Reporter’s notebook

Ozarks Technical Community College technical education students work in the college’s machine tool technology lab. (Photo: OTC/Kristina Bridges-Templeton)

Working with remanufacturers on new programs

Beginning in fall 2019, technical education students at Ozarks Technical Community College (OTC) in Missouri will offer diesel, automotive and manufacturing students the opportunity to enhance their employability with courses developed specifically to prepare them for high-demand jobs in the remanufacturing industry.

Local remanufacturing companies SRC Holdings Corp., CNH Industrial Reman and John Deere Reman requested OTC to address the field’s growing workforce needs. As a result, OTC officials worked directly with the industry leaders to develop a remanufacturing-focused pathway for its students.

The new courses will cover fundamental remanufacturing principles: core management, inspection and cleaning, salvage and reclamation through machining, assembly and testing, and preventative maintenance.

Opioid bill would provide funds for job training

Sen. Lamar Alexander, chair of the Health, Education, Labor and Pensions Committee. (Photo: Senate HELP Committee)

The U.S. Senate Health, Education, Labor and Pensions Committee is scheduled on Wednesday to mark up a bill to help opioid-affected communities that would include education and job training programs for recovering addicts as well as those who help them.

The 2018 Opioid Crisis Response Act would allow the U.S. labor secretary to use up to $100 million annually from the WIOA National Emergency Grants program to provide competitive grants for economic and workforce development in areas affected by high opioid addiction. It would provide education and job training for eligible recovering substance abusers as well substance-abuse and mental health professionals in areas hard hit by opioid addiction.

A pathway for agriculture careers

In North Carolina, Randolph Community College, the Randolph County School System and Asheboro City Schools on Tuesday unveiled a third pathway in their partnership project Pathways to Prosperity, this one focused on agriculture.

Personnel from all three school systems, industry partners and intermediary agencies have been working on the Agricultural Pathways to Prosperity Plan for months. According to program officials, a strong agricultural climate in the area, a demand for skilled workers and increased interest in agriculture-related middle and high school classes and clubs has helped them to select agriculture as their next pathway. It was determined that the partners need to carefully address the careers in agriculture in order to retain students and continue to provide a streamlined process to go from secondary to postsecondary to a career.

The three school systems debuted the project in 2015 with four pathways for advanced manufacturing jobs. The second initiative in 2016 focused on creating health care pathways.

Re-Entry Job Fair offers ex-offenders hope

More than 98 ex-offenders recently attended an invitation-only Re-Entry Job Fair hosted at Gateway Community College in Connecticut. The event included workshops for ex-offenders interested in returning to the workforce and interviews with employers seeking to hire.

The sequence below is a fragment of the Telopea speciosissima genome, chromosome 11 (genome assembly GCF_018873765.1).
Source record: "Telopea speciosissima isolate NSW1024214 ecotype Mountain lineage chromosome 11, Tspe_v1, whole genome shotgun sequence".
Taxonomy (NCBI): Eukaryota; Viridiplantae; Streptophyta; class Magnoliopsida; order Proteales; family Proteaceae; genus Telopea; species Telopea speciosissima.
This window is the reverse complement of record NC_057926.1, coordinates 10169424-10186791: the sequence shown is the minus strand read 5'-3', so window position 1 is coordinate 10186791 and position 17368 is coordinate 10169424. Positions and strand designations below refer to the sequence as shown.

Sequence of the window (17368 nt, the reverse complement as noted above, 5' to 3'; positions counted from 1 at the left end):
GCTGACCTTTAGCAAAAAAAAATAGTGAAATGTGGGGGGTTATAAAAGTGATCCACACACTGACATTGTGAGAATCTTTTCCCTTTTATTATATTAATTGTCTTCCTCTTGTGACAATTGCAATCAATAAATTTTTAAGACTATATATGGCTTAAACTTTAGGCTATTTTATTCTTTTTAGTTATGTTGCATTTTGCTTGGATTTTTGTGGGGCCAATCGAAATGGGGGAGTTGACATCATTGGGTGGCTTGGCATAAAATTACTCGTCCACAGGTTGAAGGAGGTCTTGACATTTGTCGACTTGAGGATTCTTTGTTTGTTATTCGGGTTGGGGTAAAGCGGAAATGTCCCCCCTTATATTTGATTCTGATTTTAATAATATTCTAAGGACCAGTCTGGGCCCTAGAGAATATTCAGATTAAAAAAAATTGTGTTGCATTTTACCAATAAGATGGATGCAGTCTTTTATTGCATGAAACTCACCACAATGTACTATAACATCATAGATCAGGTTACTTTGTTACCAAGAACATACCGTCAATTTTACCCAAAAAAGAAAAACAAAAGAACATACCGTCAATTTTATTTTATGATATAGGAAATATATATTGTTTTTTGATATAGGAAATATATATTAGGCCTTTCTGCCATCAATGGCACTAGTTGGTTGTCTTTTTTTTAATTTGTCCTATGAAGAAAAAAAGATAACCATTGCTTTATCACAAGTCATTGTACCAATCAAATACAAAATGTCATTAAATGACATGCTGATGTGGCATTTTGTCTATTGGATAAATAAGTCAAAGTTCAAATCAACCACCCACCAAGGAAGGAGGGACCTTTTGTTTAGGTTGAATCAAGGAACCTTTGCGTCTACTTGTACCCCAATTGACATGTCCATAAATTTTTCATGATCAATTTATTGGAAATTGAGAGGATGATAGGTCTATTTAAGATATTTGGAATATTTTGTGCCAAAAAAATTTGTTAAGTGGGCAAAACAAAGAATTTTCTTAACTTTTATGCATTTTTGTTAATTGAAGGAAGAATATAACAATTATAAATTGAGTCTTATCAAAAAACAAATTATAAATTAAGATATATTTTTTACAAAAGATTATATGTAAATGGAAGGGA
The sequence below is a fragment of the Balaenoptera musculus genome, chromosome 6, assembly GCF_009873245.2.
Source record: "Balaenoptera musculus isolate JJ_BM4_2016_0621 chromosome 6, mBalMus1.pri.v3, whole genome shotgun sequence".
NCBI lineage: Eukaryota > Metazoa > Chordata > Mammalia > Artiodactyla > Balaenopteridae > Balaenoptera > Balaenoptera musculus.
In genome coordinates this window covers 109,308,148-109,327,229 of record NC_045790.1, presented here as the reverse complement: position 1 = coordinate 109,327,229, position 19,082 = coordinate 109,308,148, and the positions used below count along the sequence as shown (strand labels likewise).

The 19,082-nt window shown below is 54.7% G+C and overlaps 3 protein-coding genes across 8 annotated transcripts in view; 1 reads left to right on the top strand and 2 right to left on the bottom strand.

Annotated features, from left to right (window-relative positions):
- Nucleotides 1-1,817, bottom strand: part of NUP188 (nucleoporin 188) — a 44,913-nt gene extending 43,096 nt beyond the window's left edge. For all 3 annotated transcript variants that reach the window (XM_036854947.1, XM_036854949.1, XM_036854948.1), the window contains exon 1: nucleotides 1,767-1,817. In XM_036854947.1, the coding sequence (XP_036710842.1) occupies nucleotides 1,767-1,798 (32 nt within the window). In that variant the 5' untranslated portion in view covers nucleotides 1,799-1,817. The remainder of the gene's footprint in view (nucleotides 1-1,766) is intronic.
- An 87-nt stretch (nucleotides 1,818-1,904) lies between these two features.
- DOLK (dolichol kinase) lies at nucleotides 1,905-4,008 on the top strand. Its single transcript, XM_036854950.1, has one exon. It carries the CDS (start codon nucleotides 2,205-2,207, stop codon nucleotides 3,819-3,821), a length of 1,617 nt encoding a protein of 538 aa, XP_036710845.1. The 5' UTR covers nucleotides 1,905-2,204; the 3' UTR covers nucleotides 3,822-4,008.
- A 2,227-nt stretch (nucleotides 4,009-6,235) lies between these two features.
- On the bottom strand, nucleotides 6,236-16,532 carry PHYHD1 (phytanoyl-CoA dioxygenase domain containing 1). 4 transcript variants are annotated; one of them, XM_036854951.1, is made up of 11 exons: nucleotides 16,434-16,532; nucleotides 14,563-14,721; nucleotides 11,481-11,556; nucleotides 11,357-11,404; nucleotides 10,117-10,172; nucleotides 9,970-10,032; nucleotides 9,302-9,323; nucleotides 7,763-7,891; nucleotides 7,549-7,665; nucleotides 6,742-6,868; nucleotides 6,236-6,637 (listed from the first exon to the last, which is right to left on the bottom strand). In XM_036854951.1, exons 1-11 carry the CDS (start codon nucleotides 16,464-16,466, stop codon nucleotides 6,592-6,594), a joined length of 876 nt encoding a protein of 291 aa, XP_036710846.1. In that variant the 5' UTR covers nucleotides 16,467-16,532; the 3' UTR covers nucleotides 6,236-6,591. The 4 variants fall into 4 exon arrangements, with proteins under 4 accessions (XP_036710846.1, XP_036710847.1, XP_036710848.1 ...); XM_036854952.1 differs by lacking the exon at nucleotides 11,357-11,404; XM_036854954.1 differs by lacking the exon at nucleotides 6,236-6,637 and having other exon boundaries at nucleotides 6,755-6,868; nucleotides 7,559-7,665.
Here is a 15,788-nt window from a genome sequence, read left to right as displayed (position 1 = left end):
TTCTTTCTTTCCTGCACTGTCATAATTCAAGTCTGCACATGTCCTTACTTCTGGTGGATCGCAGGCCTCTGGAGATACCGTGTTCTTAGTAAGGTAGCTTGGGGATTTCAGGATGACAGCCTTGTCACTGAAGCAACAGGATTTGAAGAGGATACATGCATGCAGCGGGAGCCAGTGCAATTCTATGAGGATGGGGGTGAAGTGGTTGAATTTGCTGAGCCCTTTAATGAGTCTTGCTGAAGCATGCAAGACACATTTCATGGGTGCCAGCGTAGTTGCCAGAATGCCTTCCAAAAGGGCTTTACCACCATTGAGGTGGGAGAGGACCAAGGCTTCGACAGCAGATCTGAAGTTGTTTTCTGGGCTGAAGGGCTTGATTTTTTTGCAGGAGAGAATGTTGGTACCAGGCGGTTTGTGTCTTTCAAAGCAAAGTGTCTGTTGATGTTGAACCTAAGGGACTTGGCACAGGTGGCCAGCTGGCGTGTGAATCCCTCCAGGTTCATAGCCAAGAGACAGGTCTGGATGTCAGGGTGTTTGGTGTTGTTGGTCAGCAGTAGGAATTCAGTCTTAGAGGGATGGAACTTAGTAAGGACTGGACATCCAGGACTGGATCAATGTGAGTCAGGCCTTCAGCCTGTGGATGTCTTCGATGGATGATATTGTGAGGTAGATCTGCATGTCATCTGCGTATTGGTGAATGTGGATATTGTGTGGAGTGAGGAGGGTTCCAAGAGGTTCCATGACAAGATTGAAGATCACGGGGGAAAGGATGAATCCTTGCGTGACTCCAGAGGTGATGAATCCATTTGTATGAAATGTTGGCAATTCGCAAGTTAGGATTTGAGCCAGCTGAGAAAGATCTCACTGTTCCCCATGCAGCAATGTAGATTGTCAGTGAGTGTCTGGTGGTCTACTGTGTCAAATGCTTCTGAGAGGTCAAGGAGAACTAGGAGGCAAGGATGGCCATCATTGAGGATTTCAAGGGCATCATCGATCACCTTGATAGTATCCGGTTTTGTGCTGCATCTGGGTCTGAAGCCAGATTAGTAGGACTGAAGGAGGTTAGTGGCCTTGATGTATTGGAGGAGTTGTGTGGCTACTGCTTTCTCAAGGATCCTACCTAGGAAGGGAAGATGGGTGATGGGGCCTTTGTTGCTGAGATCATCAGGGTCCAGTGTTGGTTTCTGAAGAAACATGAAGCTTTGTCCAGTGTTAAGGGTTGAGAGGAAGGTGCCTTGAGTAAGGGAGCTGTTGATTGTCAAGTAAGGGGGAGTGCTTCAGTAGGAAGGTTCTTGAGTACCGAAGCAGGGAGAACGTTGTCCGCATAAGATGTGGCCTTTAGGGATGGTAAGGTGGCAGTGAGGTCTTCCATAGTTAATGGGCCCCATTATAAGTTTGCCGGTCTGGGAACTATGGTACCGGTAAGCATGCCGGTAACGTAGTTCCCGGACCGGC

The fair, which was organized in response to the growing need to reintroduce ex-offenders into the working community, followed the example of the city of Baltimore and Johns Hopkins University. Baltimore launched the Coalition for a Second Chance, a successful program that provides workforce training and job opportunities for ex-offenders. Each organization helped ex-offenders prepare for on-the-spot interviews, and conducted workshops to coach them in their personal presentation, with workshops on how to respond to interviewers’ questions, writing resumes and filling out applications.

Of the 98 ex-offenders who participated at GCC, 25 were hired and are currently working and another 20 are in the acceptance process and will be working soon.

“Everyone deserves a second chance at success, and providing a way to make that possible is at the heart of the community college mission,” said GCC President Paul Broadie II.

L.A.-area colleges team on Promise

Rio Hondo College (RHC) and six other Los Angeles area community colleges will partner with the California College Promise Project to strengthen student support programs that boost graduation rates.

The seven colleges will form a “community of practice” within the Los Angeles County Promises That Count initiative, a three-year effort to build on college Promise programs that waive first-year tuition and offer comprehensive programs of support services for new students.

The initiative is a project of WestEd, a multi-state research, development and service agency that works with education and other communities to promote excellence, achieve equity and improve learning. The effort is funded by the California Community Foundation.

“We have worked vigorously for years to create an extensive menu of support services for our students. This partnership will expand and strengthen those efforts, all to the benefit of our students,” said RHC Superintendent/President Teresa Dreyfuss.

About the Author

Daily Staff
CCDaily is published by the American Association of Community Colleges.